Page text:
When you flip that around, you have Nash, the game’s top passer, and Hedo, a career 38% three-point shooter, on the floor at the same time with multiple options. Whether Hedo is playing some four, which seems possible at this point, or is spotting up in the corner, Turkoglu figures to get a lot of open looks because of Nash’s playmaking abilities. And the last time Hedo got open looks (both of his final two seasons with Orlando, when Dwight kicked it out to him on the double team), we saw him score around 18 points a game while shooting close to 40% from deep.
Again, he’s not going to be Amare and there will really never be that good of a fit for that system as he was, but when a guy who has proven himself as a crunch time scorer and as a consistent three-point shooter and is willing to take half the money to come to your town, that’s a deal you can’t pass up. Especially when you have a magical medical staff to clean up all lingering issues and another magician in Steve Nash that will get the best out of everybody he plays with. Giving up Leandro Barbosa is tough but he hasn’t been the same over the past two seasons and the emergence of Goran Dragic and Jared Dudley made him expendable.
The player that will be filling Amare’s shoes only because he plays the same position is Hakim Warrick, whom the Suns also acquired this off-season. Warrick will never be mentioned in the same tier as Stoudemire when you’re ranking the game’s best power forwards. Not close. But when you consider what Amare brought to the team on the offensive end, there is actually a chance that Warrick could produce a fraction of what he did despite being not nearly as talented or experienced.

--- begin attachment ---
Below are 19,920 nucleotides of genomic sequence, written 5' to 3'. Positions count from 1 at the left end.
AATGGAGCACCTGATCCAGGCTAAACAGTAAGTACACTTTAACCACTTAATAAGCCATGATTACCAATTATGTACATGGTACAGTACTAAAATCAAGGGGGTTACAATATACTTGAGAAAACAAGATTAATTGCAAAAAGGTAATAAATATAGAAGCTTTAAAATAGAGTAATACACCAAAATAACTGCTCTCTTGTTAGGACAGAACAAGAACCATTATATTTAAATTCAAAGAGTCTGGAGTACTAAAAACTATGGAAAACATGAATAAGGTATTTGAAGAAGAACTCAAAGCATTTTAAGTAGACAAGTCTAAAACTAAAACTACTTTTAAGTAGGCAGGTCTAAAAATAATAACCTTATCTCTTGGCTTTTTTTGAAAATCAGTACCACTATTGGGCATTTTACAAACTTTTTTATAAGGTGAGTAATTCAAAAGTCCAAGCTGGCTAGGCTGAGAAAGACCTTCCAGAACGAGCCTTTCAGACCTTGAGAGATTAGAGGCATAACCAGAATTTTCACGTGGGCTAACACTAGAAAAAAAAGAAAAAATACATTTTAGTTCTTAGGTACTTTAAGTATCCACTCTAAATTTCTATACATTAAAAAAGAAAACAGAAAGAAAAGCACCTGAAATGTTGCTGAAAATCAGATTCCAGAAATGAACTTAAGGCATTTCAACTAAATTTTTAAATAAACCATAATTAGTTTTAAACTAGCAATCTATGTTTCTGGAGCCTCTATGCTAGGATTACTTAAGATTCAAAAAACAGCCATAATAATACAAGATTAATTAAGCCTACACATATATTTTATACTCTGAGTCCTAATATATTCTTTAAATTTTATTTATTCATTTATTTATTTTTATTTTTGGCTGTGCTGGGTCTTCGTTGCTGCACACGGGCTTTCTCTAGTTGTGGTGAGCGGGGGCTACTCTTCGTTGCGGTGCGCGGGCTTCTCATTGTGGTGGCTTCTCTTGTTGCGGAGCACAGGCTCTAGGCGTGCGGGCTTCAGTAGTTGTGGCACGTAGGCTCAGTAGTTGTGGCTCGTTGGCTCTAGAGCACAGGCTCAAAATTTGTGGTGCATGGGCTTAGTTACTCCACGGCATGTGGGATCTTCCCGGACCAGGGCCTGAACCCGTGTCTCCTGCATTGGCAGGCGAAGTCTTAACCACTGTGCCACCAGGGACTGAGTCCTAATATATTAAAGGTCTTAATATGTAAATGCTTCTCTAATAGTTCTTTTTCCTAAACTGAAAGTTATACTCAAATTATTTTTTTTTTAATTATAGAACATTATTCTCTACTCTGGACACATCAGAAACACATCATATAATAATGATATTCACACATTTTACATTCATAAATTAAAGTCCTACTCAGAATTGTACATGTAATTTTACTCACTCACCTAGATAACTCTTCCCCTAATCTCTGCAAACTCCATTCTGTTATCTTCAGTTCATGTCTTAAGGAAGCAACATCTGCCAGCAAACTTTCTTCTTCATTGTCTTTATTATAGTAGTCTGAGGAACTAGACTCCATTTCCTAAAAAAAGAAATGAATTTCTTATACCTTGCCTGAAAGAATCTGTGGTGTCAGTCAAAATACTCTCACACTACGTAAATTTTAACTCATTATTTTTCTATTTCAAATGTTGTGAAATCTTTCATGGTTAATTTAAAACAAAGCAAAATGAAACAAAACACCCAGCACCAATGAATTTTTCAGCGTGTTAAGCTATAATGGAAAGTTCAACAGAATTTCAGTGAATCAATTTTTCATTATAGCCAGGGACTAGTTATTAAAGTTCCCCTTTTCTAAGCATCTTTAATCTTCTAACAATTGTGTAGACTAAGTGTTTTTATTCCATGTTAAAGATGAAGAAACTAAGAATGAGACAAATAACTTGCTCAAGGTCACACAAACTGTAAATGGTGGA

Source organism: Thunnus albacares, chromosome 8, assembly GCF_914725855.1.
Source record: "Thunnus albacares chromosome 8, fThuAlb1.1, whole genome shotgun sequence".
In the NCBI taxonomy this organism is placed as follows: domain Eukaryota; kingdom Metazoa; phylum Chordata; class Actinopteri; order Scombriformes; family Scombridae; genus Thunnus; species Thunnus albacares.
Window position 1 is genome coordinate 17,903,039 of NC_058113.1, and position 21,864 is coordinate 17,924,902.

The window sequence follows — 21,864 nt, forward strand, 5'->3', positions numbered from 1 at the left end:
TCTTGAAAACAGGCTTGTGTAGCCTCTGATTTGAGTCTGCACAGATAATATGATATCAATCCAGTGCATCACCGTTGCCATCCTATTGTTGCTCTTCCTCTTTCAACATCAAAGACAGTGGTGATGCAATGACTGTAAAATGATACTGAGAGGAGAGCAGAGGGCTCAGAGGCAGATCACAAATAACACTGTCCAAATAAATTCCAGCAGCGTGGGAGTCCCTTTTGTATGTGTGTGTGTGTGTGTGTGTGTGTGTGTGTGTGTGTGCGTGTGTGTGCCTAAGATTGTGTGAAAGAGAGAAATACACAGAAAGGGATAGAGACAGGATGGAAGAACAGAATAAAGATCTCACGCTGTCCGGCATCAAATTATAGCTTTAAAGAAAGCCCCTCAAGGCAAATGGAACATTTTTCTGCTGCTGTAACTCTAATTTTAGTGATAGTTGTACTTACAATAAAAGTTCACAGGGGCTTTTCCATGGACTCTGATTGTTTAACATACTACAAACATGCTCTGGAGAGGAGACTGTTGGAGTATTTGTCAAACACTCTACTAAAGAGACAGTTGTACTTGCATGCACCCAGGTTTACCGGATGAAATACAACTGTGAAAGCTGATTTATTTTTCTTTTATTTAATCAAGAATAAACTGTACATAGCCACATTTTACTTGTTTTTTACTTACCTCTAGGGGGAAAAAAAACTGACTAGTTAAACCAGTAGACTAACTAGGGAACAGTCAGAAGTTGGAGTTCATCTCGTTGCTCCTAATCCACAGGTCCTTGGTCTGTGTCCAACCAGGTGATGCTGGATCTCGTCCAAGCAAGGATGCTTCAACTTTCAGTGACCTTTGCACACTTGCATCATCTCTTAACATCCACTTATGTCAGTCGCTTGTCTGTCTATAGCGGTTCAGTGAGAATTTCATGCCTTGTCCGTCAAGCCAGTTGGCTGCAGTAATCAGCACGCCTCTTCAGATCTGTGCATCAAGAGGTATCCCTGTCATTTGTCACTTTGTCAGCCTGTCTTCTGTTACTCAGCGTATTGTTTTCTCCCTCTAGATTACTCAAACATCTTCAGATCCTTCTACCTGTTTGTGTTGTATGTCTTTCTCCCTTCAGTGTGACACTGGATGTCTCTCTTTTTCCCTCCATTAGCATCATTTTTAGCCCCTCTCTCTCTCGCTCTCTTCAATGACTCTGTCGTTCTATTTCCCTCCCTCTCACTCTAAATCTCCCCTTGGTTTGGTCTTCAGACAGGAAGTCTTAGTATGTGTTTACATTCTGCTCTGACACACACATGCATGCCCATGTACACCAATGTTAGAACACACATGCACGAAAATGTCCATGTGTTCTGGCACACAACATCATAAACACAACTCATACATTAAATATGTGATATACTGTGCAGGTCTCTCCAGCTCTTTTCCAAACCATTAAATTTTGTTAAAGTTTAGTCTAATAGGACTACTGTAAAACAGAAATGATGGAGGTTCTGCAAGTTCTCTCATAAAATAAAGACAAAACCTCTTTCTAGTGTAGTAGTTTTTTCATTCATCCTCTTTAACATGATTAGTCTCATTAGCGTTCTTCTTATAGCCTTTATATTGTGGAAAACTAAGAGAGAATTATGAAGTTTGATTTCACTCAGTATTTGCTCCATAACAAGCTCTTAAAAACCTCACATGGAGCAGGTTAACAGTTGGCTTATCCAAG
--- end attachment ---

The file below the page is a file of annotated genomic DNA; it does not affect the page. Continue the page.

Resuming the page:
Warrick is six-foot-nine and is a monster athlete. He’s not as physically imposing as Stoudemire upon first glance but his ability to finish at the rim in undeniable, which makes him a solid candidate for the Nash pick and roll. The ability to pick and pop as frequently as Amare did may be out of the question, but Hakim has somewhat of a jumpshot and has the ability to go on a hotstreak or hit 40% of him long two point jumpers for a season. On the roll, Warrick put up 1.14 points per possession in Milwaukee last season, good enough for 35th in league. He did not have a lot of attempts in the P&R, but he did produce when he was in the game.
At the very least Warrick is an athlete and that alone is good enough for Steve Nash to work with. As long as he can set a good screen, there is little reason to believe Nash won’t get him the ball in places he can succeed from.
The Suns bench also received an a nice addition. Six-foot-eight shooting guard Josh Childress was acquired in a sign and trade with the Atlanta Hawks for a 2012 second round pick. For a former sixth overall pick, that’s not a hefty price tag. Of course, Childress didn’t play in the NBA for the past two seasons and it doesn’t sound like his time in Europe went all that well. It will take some time for him to adjust to the NBA game again but if there was ever a place to get acclimated to fast paced action, why not go to the Suns?
As with Hedo and Warrick, playing with Nash will be an obvious plus for Josh as he tries to get his feel for the game back.